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The D.I. and -30- not correct ratio???


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Great to see The D.I. and -30- make their premieres on TCM tonight but dissapointed to see full frame prints run when both of these were shot in widescreen 1:85.

Both available from Warner Archives in their correct aspect ratio so I would have assumed TCM would have received widescreen prints - too bad, great movies, nonetheless

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> {quote:title=kriegerg69 wrote:}{quote}Is there any real purpose for so many posts lately that simply question or complain about one film after another NOT being shown in widescreen or the correct ratio? It just seems that's all I'm reading about here so much lately.

REALLY, krieg ol' buddy???!!! :0


(...and here I thought I WAS seein' a whole o' "Mank/Alec/ *North by Northwest* AGAIN?" complainin' goin' on lately INSTEAD!!!)




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> {quote:title=lzcutter wrote:}{quote}*-30-* is a terrific movie and I'm enjoying it very much. I'm glad TCM is showing it. It's a great companion to *Deadline USA*.

Well, to each his own Iz, but sorry, I'm finding *-30-* just about the most static, over/under acted, poorly scored film with bloated dialogue I've watched in some time. And, I never thought I'd say this, but William Conrad's "chewing of the scenery", err, I guess I mean, "chewing of the newspaper city room" in it, makes his turn as Rocky & Bullwinkle's narrator seem almost understated!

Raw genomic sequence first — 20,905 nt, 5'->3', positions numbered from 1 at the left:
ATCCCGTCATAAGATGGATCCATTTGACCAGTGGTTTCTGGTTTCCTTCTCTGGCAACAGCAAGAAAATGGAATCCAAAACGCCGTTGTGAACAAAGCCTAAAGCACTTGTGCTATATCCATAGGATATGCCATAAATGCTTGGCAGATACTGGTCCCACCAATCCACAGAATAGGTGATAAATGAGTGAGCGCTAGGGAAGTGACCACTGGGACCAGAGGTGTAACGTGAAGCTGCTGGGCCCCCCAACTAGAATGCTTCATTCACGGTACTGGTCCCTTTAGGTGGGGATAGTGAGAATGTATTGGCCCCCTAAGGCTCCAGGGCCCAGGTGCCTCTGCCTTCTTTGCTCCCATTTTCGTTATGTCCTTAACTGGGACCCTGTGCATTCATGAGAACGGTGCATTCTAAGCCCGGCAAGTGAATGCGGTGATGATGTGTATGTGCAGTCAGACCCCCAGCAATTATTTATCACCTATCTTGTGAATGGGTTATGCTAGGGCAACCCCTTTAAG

(...and this is comin' from a guy who thinks *Lou Grant* was just about one of the best TV programs ever broadcast!)


Edited by: Dargo on Jan 29, 2012 9:30 PM

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Was "-30-" a great movie? No.

Was "-30-" a great example of late '50's television?



Note that the cast members all found some level of success on television at about the same time, or slightly after this movie.

Webb had already had success on the small screen with the first incarnation of "Dragnet".

Flynn found a home on "McHale's Navy"

Whitney Blake was Don DeFore's wife and Shirley Booth's boss on "Hazel".

Deacon was Morey Amsterdan's whipping boy on "Dick Van Dyke"

David Nelson...'nuff said.

William Conrad and "Cannon".

Even "Floyd the Barber" was along for the ride!


Webb seemed to have found his niche with this one. Clean look, snappy pace, acerbic wit and a good story line. His stock in trade. And as good a story about the news biz as I've ever seen. William Conrad's dissertation about newspapers SHOULD be forced down the throats of all those "online newshounds" that brought about the medium's near demise.


Of course, I could have done WITHOUT his eye rolling, slam everything around over reacting acting.


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